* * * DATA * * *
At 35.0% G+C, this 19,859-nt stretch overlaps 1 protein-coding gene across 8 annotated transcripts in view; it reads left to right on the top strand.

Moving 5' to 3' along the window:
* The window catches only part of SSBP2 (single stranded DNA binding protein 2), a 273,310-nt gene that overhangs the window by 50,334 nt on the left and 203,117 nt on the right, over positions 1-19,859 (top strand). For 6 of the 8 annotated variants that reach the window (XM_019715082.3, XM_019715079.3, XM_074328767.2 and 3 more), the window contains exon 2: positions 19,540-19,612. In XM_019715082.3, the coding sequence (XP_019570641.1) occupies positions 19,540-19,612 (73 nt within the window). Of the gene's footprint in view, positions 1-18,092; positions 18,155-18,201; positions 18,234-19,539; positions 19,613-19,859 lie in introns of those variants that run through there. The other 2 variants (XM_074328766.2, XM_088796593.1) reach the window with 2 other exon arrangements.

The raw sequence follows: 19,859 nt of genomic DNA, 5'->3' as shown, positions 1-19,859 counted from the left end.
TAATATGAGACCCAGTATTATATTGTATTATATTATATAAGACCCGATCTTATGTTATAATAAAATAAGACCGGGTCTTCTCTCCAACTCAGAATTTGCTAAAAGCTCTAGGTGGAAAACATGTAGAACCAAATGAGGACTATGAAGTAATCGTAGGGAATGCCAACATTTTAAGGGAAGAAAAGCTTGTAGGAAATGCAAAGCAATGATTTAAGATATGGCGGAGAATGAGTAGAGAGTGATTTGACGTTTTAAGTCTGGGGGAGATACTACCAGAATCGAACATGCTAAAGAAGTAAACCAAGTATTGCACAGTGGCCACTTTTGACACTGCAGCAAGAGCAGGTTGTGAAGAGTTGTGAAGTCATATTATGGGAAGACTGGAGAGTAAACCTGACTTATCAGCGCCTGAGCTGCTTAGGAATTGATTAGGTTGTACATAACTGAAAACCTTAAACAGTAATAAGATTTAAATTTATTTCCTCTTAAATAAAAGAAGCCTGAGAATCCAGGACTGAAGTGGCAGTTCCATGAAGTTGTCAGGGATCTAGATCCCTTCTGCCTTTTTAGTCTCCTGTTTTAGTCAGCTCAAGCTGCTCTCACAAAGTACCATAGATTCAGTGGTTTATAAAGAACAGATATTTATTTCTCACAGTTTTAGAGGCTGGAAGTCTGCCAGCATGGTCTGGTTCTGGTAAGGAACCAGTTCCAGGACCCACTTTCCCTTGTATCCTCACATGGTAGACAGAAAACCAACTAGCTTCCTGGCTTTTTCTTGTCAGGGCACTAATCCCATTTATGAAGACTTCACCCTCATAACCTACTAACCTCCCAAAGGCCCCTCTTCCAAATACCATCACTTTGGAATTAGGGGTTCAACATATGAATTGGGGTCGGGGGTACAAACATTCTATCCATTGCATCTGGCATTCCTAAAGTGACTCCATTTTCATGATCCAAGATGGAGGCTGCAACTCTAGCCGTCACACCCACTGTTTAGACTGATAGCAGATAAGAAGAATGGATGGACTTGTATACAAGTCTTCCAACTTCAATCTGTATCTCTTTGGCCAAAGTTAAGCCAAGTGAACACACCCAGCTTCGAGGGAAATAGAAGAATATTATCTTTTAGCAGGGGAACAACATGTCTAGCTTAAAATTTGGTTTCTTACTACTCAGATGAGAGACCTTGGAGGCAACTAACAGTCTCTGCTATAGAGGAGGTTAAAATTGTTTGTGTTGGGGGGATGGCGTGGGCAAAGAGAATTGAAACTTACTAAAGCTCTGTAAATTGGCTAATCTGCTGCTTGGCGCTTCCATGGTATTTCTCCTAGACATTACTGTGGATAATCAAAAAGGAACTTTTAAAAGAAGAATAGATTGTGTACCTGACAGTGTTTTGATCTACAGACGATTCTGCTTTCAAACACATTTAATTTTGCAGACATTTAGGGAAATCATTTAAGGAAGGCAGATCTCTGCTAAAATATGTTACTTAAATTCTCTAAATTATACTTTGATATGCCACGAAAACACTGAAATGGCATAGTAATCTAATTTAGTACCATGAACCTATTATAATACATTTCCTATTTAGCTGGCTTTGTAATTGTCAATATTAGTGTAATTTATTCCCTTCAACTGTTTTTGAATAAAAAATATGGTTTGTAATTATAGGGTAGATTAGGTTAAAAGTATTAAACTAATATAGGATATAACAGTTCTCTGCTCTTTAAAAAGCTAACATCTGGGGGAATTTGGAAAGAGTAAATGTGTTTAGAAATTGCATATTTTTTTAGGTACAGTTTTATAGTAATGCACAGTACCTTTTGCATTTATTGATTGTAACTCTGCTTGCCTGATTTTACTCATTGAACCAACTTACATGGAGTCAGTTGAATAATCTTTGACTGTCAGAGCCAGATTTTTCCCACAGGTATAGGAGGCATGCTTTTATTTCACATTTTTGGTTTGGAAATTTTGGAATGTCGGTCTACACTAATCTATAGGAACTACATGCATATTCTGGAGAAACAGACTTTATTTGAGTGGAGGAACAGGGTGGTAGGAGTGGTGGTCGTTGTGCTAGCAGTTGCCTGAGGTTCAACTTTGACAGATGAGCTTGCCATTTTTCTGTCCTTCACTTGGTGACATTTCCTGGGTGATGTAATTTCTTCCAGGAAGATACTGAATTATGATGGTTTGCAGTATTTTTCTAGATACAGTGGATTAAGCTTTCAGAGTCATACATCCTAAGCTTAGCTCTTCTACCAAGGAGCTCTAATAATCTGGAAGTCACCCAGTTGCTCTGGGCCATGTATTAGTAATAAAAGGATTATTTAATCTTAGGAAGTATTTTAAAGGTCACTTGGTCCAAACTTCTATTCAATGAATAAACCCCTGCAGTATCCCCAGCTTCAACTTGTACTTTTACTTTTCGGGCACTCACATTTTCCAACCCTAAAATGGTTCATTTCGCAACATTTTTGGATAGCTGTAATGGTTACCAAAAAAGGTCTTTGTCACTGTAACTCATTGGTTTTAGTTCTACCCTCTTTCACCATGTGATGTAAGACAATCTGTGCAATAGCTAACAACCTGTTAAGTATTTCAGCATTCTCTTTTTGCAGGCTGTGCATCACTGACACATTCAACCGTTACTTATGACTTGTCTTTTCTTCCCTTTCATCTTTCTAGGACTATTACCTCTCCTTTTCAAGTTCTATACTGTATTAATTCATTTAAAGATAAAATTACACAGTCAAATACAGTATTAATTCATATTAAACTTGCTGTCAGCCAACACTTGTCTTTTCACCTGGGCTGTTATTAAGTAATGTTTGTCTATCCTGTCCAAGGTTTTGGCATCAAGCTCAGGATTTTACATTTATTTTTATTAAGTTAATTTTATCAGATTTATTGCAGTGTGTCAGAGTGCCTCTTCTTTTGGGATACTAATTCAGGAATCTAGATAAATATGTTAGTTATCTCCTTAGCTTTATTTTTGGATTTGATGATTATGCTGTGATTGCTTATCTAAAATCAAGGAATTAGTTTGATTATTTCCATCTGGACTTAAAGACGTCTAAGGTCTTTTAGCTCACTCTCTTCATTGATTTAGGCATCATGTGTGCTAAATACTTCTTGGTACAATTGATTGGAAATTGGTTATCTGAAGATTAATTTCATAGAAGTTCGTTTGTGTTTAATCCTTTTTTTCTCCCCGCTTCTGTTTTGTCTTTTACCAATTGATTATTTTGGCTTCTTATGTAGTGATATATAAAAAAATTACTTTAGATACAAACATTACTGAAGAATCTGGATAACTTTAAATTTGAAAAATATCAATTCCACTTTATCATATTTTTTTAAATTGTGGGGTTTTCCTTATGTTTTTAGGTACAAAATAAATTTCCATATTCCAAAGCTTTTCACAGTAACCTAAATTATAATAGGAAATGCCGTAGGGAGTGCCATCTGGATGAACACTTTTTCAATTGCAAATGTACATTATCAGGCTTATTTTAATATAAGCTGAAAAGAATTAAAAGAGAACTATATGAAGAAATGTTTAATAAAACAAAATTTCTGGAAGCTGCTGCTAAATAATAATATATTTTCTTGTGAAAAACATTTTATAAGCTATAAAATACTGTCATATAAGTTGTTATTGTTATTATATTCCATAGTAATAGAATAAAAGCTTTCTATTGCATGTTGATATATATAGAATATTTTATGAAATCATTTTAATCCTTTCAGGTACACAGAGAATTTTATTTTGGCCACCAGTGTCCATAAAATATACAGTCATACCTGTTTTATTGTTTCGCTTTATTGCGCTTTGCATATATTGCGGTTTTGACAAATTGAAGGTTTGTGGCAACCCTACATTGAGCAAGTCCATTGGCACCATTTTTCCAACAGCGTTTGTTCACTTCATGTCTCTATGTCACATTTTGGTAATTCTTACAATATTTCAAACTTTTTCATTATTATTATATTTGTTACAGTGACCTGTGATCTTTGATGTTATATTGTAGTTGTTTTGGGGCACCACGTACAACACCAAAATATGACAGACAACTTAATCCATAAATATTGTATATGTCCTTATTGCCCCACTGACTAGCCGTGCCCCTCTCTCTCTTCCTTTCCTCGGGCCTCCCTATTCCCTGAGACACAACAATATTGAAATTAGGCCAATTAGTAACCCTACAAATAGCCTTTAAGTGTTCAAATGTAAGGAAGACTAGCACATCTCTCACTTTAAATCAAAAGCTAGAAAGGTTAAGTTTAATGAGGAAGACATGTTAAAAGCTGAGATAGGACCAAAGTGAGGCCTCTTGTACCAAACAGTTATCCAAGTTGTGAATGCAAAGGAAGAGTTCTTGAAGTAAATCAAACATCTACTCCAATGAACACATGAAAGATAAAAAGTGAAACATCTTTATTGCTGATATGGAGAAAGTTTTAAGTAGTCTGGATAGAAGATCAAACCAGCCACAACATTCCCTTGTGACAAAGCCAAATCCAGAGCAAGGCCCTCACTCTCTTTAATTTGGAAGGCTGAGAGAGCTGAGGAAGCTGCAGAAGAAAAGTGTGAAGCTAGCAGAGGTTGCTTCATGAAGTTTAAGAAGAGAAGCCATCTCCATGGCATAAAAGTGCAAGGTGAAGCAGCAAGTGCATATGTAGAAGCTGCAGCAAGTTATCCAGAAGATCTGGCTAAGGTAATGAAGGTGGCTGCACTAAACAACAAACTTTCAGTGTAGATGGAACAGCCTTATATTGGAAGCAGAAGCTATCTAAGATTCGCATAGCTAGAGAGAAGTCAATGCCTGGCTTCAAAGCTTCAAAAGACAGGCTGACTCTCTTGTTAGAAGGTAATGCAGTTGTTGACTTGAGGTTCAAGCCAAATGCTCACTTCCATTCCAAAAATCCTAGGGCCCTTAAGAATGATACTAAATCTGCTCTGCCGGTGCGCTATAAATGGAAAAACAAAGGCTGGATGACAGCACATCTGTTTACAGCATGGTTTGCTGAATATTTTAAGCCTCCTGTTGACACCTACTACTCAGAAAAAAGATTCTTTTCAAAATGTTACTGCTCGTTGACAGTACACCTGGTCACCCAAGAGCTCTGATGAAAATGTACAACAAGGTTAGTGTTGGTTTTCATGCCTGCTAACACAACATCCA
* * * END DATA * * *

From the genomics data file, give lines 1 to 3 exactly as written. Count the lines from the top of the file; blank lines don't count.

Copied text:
At 35.0% G+C, this 19,859-nt stretch overlaps 1 protein-coding gene across 8 annotated transcripts in view; it reads left to right on the top strand.

Moving 5' to 3' along the window:
* The window catches only part of SSBP2 (single stranded DNA binding protein 2), a 273,310-nt gene that overhangs the window by 50,334 nt on the left and 203,117 nt on the right, over positions 1-19,859 (top strand). For 6 of the 8 annotated variants that reach the window (XM_019715082.3, XM_019715079.3, XM_074328767.2 and 3 more), the window contains exon 2: positions 19,540-19,612. In XM_019715082.3, the coding sequence (XP_019570641.1) occupies positions 19,540-19,612 (73 nt within the window). Of the gene's footprint in view, positions 1-18,092; positions 18,155-18,201; positions 18,234-19,539; positions 19,613-19,859 lie in introns of those variants that run through there. The other 2 variants (XM_074328766.2, XM_088796593.1) reach the window with 2 other exon arrangements.